Current Weather
The Spy FM

Oklahoma’s veterans centers could face increased oversight

Filed by KOSU News in Feature.
October 25, 2012

Click here to download audio

After a series of reports by the Journal Record exposed problems of abuse and neglect at the state’s veterans centers, elected officials started to pay attention to the issues.

M. Scott Carter first broke the story, and I talked with him Wednesday.

Click above for the full conversation. Below, some of the highlights.


Was this widespread?

“There have been incidents of abuse and neglect at all of them at some time or another. The big problem centers were the ones such as Ardmore and Norman and Claremore, and to a lesser extent, Lawton….it’s a systemwide problem.”

Did state legislators fully consider consequences of ending unannounced expectations in 2003?

“No, I don’t think they did. I think they thought the federal inspections would be sufficient. The former head of the ODVA at the time, a guy by the name of Phil Driskill had been in the agency for several years  and was very skilled at lobbying the Legislature. And he and Roy Griffin, the head of the Talihina Veterans Center, they went door to door buttonholing these guys telling them this was a way to save money, and we don’t need all this.”

Inspections only cost $150,000 a year for the state?

“That was what the Health Department guy said at the time Wednesday. He said that would be the estimated cost. Now [Mark Newman] said that was a conservative estimate…the most recent abuse and neglect case the state settled was for the maximum amount allowed under the Tort Claim Act which was $175,000. So they could spend $150 up front and prevent settlements, and prevent these problems, or make a big step towards preventing these problems, instead of paying them out in legal fees.”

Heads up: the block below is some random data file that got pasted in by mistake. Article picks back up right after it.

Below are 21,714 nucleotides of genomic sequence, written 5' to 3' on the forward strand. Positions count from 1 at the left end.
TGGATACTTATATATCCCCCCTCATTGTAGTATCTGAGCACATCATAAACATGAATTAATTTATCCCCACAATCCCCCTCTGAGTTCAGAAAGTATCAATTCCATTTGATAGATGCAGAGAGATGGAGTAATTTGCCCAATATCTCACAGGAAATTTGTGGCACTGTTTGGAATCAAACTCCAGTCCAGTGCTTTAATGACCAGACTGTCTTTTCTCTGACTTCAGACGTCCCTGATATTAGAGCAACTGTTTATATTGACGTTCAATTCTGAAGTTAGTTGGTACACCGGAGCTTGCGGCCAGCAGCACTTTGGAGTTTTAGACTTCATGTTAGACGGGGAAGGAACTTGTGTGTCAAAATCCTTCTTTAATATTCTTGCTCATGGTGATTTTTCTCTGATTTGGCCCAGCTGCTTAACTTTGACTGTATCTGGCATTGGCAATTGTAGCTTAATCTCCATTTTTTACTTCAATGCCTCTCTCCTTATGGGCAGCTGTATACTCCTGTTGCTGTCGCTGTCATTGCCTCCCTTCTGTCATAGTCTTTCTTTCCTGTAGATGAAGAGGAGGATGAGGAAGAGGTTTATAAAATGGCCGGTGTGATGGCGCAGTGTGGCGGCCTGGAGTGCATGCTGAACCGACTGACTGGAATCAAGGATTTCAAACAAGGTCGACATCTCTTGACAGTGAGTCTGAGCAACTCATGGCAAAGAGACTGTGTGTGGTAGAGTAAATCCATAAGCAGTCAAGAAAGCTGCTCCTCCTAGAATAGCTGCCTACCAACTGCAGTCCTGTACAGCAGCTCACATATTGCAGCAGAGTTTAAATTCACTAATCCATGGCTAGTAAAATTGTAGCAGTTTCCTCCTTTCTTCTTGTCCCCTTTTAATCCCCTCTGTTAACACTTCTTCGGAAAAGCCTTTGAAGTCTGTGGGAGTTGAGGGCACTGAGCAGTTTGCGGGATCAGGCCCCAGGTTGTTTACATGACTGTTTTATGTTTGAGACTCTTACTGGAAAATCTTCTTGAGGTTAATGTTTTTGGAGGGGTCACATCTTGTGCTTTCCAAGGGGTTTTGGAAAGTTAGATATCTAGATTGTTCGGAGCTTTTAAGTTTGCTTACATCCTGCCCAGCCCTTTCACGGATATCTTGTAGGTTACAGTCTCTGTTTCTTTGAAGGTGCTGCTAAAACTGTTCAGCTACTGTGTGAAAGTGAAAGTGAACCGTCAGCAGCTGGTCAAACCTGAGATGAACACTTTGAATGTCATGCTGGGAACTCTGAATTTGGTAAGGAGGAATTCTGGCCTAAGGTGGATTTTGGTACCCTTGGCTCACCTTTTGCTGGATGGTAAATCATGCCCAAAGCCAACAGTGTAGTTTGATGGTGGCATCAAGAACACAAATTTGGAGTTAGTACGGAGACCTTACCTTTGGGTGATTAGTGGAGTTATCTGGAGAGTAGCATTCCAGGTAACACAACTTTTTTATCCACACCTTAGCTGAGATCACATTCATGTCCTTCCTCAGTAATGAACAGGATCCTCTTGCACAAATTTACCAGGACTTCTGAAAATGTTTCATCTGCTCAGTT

Could inspections have stopped abuse?

“State inspections would be surprise inspections…it’s a much more accurate picture of what’s going on and how the staffing levels are, and the training level of staff, and how residents are being treated and cared for.”

Who gets blame?

“There’s plenty of blame to go around. The Department of Veterans Affairs has been managed like, it was managed by its former executive directors as a little fiefdom, where the big deal was we take care of our own, if there’s a problem, it doesn’t become public…and the War Veterans Commission was pretty much a rubber stamp for whatever the administrative offices wanted to do. 

“But it’s not the only place where blame lies. Blame also lies a lot with the Legislature, because the Legislature…really didn’t look into the function and management of the ODVA and then they exempted them from state inspections in 2003, which set them up to fail big time.”

How will legislators fix the situation?

“I talked to state Senator Kim David of Porter…one of the first things they’re going to do is place the veterans centers and the veterans system back under some type of state inspection. It may not be purely the Health Department, but it will be an outside agency that comes in and does a review, an unannounced examination of each long term care facility and how its functioning.”

“I also would not be surprised to see some type of free standing, almost like an Inspector General’s office that has criminal investigators in it.”

One Response to “Oklahoma’s veterans centers could face increased oversight”

  1. Guest says:

    It's Sen. Kim David of Porter, not Kim Perry. Also, I suspect the man from the Oklahoma State Department of Health was Mark Newman, not Newsom.

Leave a Reply

9PM to 5AM The Spy

The Spy

An eclectic mix of the Spy's library of more than 10,000 songs curated by Ferris O'Brien.

Listen Live Now!

5AM to 9AM Morning Edition

Morning Edition

For more than two decades, NPR's Morning Edition has prepared listeners for the day ahead with two hours of up-to-the-minute news, background analysis, commentary, and coverage of arts and sports.

View the program guide!

9AM to 10AM The Takeaway

The Takeaway

A fresh alternative in morning news, "The Takeaway" provides a breadth and depth of world, national and regional news coverage that is unprecedented in public media.

View the program guide!

Upcoming Events in your area (Submit your event today!)

Streaming audio and podcasts

Stream KOSU on your smartphone

Phone Streaming

SmartPhone listening options on this page are intended for many iPhones, Blackberries, etc. with low-cost software applications available to listen to our full-time web streams, both News on KOSU-1 and Classical on KOSU-2.

Learn more about our complete range of streaming services

We're perfecting the patient experience - Stillwater Medical Center